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Indiana lost to Fort Wayne, in Fort Wayne. Good.

Indiana lost a game. That won’t matter much, if at all, in the long run. But if more teams are willing to take last night’s risk, college basketball will be better for it.

Indiana v IPFW Photo by Michael Hickey/Getty Images

IPFW, or Fort Wayne, or whatever.

Consider where the Mastodons basketball program has been, even within the last decade. The whole program got started a few seasons after Bob Knight came to Indiana — and were in Division II as recently as 2001. They toiled as independents until the shifting tectonics of conference realignment left the Summit League needing a new addition in 2007. Dane Fife left the head post at the program for an assistant’s job under Tom Izzo willingly. This isn’t Butler or Valparaiso or Indiana State or Evansville. Hell, Fort Wayne doesn’t have even half the basketball tradition of IUPUI.

But, slowly and quietly, Jon Coffman’s been building a program in northeast Indiana. Coming off a 24-win season in 2015-16, this is a Fort Wayne team expected to contend with North Dakota State for a Summit League title -- and possibly bring the program’s first NCAA Tournament bid back to Allen County. It’s the exact type of team most big time programs want to avoid on the schedule altogether, home or away: there’s a non-zero chance of losing and a win won’t be appreciated or noticed by fans or the committee.

But Indiana scheduled Fort Wayne anyway. In their own arena. And lost.

It was the best night in the history of the Fort Wayne program. It was, likely, a good thing for Indiana. And, perhaps most importantly, it was good for college basketball.

In an era of buy-games and top programs filling their schedules with a gaggle of sub-300 KenPom teams, college basketball’s early season schedule has become homogenous. Top programs play nearly the same sort of non-conference schedule every year, with the following ingredients:

- Some sort of neutral-site, made-for-TV showcase game(s)

- Neutral-site preseason tournament

- Conference challenge game

- Maybe one home-and-home series with another major program

- Fill in the gaps with low-majors projected to finish in bottom half of conference

Why? It’s a product of self-preservation from coaches and, well, money for TV networks and schools. In an effort to draw eyeballs from the NBA’s valuable and growing demographic, cable TV networks have found a formula that works: matching up big-fanbase programs that often also act as NBA feeder teams. You get a guaranteed ratings floor with the size of the Kentucky, Kansas, and Indiana fanbases — and a high upside for casual fans. Those games resonate with coaches and programs looking to build NCAA Tournament resumes and make an impact on recruits, too.

High-major vs. mid-major games often only exist as filler for cable networks, the risk of blowout is far too high and casual fans most often aren’t familiar enough with the quality of the mid-major team to be a draw. There’s no incentive for coaches or big programs to schedule such games either, but plenty of downside. Win a road contest against a quality mid-major team? No one will notice. Lose? You’re getting dinged by the committee and killed by fans and the media. But, Indiana did it anyway. Sure, concessions were made by Fort Wayne in ticket distribution. And playing a “home game” for James Blackmon may have been a motivation, just as Indiana did for Cody Zeller in Evansville and North Carolina did last season for Marcus Paige when they lost to Northern Iowa in Cedar Rapids.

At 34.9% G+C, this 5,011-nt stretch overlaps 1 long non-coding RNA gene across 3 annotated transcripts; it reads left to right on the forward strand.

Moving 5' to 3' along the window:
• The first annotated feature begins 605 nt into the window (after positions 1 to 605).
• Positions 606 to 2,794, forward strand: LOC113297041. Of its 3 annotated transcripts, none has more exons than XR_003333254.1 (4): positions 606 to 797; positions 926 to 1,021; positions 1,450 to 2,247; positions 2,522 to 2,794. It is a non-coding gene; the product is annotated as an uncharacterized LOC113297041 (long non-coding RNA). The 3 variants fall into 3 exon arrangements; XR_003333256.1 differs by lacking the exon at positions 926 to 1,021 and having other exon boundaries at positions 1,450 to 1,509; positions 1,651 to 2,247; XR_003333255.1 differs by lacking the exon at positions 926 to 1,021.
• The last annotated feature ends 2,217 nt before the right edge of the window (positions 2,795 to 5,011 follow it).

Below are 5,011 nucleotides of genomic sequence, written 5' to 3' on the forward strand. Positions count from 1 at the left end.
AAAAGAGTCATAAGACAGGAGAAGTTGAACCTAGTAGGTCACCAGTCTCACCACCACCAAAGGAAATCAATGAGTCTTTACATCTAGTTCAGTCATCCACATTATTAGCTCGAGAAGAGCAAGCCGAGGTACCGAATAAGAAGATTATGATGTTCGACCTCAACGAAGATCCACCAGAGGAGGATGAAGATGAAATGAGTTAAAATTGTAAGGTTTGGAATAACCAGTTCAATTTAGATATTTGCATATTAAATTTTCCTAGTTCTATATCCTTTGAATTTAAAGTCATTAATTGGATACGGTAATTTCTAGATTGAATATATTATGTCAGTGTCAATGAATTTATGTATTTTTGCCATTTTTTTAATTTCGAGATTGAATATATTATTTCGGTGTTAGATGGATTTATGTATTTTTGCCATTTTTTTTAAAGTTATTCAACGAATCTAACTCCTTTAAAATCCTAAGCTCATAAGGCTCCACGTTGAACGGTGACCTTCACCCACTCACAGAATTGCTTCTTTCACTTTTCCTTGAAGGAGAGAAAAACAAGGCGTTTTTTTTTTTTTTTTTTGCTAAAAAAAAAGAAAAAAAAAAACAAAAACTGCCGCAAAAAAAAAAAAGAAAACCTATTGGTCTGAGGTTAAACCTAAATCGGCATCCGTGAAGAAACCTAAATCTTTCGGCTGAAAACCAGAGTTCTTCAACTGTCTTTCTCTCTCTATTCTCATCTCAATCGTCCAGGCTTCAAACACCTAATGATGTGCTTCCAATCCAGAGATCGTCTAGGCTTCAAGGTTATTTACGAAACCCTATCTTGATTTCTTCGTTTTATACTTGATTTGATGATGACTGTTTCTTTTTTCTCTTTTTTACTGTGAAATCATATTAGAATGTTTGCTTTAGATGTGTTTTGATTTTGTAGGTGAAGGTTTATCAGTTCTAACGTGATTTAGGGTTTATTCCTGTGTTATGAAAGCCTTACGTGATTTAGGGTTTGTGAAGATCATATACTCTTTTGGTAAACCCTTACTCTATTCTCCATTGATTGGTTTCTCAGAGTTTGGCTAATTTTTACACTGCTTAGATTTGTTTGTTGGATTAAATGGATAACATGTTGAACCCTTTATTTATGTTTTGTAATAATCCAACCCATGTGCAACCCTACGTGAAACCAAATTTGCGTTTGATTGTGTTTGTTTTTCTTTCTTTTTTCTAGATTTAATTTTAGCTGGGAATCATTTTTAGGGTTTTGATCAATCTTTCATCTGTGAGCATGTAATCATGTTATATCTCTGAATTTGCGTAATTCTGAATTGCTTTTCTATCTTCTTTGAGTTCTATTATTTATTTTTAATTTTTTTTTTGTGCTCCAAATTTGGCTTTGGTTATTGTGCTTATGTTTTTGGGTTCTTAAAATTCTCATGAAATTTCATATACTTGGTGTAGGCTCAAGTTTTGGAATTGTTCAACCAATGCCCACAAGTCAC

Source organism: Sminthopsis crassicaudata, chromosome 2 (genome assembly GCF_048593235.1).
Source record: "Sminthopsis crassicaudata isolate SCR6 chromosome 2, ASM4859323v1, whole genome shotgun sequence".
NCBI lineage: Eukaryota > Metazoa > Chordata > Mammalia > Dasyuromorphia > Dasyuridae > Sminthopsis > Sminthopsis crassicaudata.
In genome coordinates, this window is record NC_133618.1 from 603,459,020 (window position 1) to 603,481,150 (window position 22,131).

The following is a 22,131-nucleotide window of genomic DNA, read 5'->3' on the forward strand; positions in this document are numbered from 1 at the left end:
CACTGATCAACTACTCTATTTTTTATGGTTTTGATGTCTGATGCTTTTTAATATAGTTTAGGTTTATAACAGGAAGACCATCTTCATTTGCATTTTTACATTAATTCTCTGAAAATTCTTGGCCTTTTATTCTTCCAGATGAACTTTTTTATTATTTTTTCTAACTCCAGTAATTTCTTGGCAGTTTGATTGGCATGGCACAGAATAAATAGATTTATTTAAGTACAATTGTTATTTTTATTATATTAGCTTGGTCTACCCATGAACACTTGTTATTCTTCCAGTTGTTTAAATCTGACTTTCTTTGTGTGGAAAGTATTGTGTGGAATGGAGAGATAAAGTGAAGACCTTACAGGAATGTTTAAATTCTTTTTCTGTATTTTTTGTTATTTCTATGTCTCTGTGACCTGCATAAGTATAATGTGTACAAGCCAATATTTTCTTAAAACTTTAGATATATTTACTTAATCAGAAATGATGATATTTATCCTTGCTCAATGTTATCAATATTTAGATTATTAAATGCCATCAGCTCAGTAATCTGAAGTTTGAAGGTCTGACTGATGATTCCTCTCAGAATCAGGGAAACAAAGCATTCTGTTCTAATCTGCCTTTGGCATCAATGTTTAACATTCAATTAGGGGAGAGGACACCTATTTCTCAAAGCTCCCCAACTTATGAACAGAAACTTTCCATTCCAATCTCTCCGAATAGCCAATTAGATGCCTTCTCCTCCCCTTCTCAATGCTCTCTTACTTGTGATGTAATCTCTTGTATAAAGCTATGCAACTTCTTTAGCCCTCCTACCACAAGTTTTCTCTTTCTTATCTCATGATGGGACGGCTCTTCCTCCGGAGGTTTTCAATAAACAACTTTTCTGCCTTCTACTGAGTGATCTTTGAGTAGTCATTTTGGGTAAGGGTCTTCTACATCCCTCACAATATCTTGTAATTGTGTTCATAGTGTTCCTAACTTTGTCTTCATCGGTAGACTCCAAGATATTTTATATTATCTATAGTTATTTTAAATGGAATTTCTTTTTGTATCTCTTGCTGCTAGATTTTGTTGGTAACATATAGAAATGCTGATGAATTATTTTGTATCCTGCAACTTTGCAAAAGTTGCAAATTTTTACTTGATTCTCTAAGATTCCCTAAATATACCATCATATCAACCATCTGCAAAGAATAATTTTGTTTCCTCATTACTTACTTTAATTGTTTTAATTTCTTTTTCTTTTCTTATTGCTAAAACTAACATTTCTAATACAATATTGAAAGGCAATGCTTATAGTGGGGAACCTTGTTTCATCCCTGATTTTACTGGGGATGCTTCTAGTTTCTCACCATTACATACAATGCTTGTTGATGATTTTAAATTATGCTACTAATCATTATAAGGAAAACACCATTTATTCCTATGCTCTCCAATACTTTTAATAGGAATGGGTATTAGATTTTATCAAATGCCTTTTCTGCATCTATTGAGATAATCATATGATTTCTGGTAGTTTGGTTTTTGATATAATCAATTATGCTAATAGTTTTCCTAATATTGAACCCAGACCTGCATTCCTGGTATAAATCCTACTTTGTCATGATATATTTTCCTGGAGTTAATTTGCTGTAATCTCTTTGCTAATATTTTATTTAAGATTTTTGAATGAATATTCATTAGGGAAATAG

But just listen to Jon Coffman.

College basketball is at its best when it’s at its weirdest. The charm and appeal comes not from the quality of play, but in the 350-some-odd teams playing for the same championship in a given season and the chaos that can come along with that. If the NCAA Selection Committee wishes to do what’s in the best interest of college basketball, they should find some way to incentivize big time programs to go play early season road games once again.

In reality, this game won’t matter much for Indiana in the long run — and might even be a good thing. Like, for god sakes, it’s basketball on November 22. We’ve been down this road before. OG Anunoby was sick, effectively didn’t play, and Indiana had some defensive issues exposed on the road against a pretty decent team. You could’ve predicted that, and had this game been in Champaign, or Minneapolis, or Happy Valley — you would’ve had that concern going in and would be far less incredulous this morning. But because the jersey says Fort Wayne rather than, say, Illinois, this:

Indiana will have ample opportunity to mitigate this loss — and that Kansas win will already go a long way in doing so. You’ll have North Carolina, Butler, and Louisville all in the state of Indiana before the calendar turns to 2017. Win one and you’re probably fine. Win two and no one will remember this loss. Win three and I’m retweeting all of your angry, dumb tweets after this game.

Indiana lost a game. But it was a win for the city of Fort Wayne. It was a win for all of the quality, small programs that struggle with scheduling and couldn’t ever dream of getting one of the Big Boys at home.

It was a win for college basketball.

I hope it happens again.